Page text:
Houston voters made history Saturday with their selection of Annise Parker, an openly lesbian candidate, to serve as the city's 61st mayor.

“This election has changed the world for the gay, lesbian, bisexual and transgender communities, just as this election is about transforming Houstonians' lives for the better,” Parker said in a statement released shortly after her victory.

Houston becomes the largest city in the nation to endorse an openly gay mayor. With a half-million residents, Portland, Oregon previously held the title, electing openly gay Mayor Sam Adams last year. Houston, however, only trails behind New York, Los Angeles and Chicago.

Parker, 53, won Saturday's contest after seizing 53.6 percent of the vote to best her opponent, Gene Locke, an African-American lawyer and former city attorney. The mayoral runoff pitted the two top vote-getters from a November election.

In its final lap, the contest became heated with anti-gay rhetoric and accusations of election fraud.

Parker's candidacy was opposed by a group of conservative ministers. The group of mostly black clergy lead by Dave Welch, executive director of Houston Area Pastor Council, said they were alarmed by the possibility of a “gay takeover” of City Hall, which could lead to the reversal of a gay partner benefits ban. Welch said a Parker win would lead to promotion of “an agenda which we believe to be contrary to the concerns of the community and destructive to the family.”

A mailer produced and bankrolled by Dave Wilson, a 62-year-old sign company owner, also stirred up homophobia in an effort to derail Parker. A flier featuring Parker being sworn into office as city controller while her partner of 20 years, Kathy Hubbard, looks on with the caption, “Is this the image Houston wants to portray?” was sent out to 35,000 households in November. Wilson has said Parker should not be mayor because “homosexual behavior leads to extinction.”

And accusations of violations of Texas election laws surfaced after a Texas Ethics Commission filing by the Conservative Republicans of Harris County (CRHC). The political action committee has been active since the 90's and is known for supporting anti-gay candidates and opposing gay rights.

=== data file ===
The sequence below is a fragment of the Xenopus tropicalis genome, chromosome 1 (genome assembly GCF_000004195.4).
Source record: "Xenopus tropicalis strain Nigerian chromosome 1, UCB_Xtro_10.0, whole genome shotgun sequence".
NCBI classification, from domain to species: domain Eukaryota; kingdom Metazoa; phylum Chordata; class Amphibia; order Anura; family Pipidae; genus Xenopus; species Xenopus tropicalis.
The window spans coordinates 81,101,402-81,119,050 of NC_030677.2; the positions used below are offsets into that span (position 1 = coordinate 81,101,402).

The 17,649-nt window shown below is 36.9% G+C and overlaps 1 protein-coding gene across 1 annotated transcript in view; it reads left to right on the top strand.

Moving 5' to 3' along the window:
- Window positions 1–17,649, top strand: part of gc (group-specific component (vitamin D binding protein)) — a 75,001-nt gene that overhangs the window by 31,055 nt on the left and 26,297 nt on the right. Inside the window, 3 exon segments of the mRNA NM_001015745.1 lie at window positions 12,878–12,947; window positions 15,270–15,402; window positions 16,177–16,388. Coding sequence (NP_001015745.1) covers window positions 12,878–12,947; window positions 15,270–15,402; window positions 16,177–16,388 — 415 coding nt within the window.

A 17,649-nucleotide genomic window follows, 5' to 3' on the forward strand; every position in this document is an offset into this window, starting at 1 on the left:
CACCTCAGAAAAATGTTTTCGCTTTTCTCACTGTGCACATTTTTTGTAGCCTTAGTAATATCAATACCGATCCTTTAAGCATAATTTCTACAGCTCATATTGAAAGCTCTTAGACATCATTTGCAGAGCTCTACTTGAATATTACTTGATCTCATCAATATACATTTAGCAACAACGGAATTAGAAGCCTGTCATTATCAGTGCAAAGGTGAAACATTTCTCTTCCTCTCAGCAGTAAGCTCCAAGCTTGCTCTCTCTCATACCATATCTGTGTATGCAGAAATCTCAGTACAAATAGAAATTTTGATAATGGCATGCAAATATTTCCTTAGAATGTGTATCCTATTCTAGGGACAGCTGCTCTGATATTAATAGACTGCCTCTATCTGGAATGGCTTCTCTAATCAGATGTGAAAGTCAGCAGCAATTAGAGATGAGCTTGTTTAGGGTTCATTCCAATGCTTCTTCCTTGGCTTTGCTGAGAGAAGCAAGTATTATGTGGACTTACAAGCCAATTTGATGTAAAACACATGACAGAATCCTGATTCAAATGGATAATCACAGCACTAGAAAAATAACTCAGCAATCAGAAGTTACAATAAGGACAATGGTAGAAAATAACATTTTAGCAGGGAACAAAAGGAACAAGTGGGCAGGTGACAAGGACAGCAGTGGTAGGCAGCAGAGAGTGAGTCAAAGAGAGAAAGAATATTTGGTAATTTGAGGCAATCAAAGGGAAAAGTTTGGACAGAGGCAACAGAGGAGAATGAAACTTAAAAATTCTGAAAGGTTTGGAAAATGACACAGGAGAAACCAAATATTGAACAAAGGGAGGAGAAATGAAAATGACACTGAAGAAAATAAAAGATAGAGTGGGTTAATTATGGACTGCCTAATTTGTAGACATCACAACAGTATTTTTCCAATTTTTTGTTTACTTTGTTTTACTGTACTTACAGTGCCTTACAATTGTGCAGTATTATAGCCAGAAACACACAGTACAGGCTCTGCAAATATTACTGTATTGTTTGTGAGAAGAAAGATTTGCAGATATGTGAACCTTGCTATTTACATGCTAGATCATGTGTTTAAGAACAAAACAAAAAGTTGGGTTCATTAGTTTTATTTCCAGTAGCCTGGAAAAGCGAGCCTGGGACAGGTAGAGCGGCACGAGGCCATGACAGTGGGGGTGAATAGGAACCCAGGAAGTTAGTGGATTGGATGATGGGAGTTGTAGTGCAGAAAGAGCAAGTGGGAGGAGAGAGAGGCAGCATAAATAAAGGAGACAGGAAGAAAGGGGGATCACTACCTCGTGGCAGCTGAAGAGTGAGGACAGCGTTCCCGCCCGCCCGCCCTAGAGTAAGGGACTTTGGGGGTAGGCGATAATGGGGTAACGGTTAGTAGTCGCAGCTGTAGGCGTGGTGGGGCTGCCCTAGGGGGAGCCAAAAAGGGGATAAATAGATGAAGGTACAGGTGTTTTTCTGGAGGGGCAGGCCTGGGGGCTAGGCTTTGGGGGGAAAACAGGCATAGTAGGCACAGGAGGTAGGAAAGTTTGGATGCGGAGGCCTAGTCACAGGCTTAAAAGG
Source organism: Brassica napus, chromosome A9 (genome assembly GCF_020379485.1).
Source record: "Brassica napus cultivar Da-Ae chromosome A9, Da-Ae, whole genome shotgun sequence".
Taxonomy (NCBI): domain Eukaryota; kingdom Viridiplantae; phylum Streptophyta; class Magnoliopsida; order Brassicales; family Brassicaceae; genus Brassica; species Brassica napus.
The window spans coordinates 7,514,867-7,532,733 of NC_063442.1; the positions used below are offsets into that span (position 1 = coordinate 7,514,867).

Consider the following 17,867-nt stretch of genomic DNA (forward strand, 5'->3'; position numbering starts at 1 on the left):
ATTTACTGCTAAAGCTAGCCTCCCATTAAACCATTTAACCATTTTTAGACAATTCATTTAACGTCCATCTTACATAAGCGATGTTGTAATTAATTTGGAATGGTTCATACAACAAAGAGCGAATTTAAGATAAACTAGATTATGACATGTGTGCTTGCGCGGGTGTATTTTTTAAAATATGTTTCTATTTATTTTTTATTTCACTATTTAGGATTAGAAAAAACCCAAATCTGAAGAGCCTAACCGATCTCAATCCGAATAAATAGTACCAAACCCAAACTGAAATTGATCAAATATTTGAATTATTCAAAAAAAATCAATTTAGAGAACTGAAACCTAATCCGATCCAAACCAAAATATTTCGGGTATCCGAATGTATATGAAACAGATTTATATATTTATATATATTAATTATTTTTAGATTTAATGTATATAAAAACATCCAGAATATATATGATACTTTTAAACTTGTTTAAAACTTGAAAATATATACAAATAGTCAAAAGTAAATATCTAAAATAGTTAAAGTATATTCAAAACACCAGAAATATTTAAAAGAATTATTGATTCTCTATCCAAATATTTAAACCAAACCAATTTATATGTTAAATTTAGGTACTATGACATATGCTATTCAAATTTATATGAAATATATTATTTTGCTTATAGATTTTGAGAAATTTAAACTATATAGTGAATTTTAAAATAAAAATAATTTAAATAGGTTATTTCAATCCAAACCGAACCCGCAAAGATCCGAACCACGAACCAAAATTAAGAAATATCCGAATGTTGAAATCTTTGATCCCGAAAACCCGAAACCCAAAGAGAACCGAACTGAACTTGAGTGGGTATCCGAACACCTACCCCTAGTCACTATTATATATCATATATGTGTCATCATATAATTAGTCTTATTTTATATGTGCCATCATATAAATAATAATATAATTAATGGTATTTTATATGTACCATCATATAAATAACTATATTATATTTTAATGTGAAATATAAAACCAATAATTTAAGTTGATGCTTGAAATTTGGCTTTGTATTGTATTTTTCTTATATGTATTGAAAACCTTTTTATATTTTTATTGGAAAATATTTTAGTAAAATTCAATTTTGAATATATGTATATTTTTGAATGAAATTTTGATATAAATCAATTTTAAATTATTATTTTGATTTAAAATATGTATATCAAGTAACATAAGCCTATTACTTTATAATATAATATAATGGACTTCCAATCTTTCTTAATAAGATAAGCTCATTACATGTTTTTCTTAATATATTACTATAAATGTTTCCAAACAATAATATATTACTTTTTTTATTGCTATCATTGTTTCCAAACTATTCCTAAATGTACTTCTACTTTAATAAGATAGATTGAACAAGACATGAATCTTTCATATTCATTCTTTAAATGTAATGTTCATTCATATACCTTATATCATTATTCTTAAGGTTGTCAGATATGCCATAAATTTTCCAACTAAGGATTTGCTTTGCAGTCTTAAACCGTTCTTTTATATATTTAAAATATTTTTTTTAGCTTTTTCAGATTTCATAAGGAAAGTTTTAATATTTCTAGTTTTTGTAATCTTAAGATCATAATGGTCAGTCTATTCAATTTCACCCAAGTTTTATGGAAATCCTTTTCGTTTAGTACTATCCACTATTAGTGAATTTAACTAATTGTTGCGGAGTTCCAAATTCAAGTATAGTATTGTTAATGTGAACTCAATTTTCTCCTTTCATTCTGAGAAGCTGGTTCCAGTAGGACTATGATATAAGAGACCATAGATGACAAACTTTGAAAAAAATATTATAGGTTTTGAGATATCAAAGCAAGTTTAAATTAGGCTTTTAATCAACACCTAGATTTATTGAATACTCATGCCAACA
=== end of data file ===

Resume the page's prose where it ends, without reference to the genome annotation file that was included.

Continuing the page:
The December 4 filing revealed that two Locke staffers had donated a total of $40,000 to CRHC a week before it produced a mailing that urged voters to reject Parker and several other candidates because they were “endorsed by a gay lesbian political action committee.” Parker supporters accused the Locke campaign of coordinating with CRHC, which is illegal in Texas. Locke has denied the claims.

The Gay & Lesbian Victory Fund, a group that supports gay candidates across the nation, cheered the results, calling Parker's victory a “watershed moment in American politics.”

“Annise was elected by fair-minded people from across the city because of her experience and competence, and we're glad Houston soundly rejected the politics of division,” Chuck Wolfe, president and CEO of the group, said in a statement. “This victory sends a clear signal that gays and lesbians are an integral part of American civic life, that we're willing to lead, and that voters will respond to candidates who are open and honest about their lives.”

Throughout the campaign, Parker refused to directly respond to conservatives opposed to her candidacy based on her sexual orientation. Ignoring the attacks was clearly a strategy to keep Parker from becoming the “gay candidate,” but it might have also backfired in a state where conservative values remain strong, including opposition to gay rights.

Parker's win comes on the heels of another historic victory for the gay and lesbian community. On Thursday, the California Assembly's Democratic Caucus unanimously agreed to select Assemblyman John Perez, an openly gay Latino Democrat from Los Angeles, to become the state's next Assembly speaker. A formal election is expected in January, but united behind a single candidate, Democrats, who hold a large majority in the chamber, do not need GOP support.

Parker will take office in January.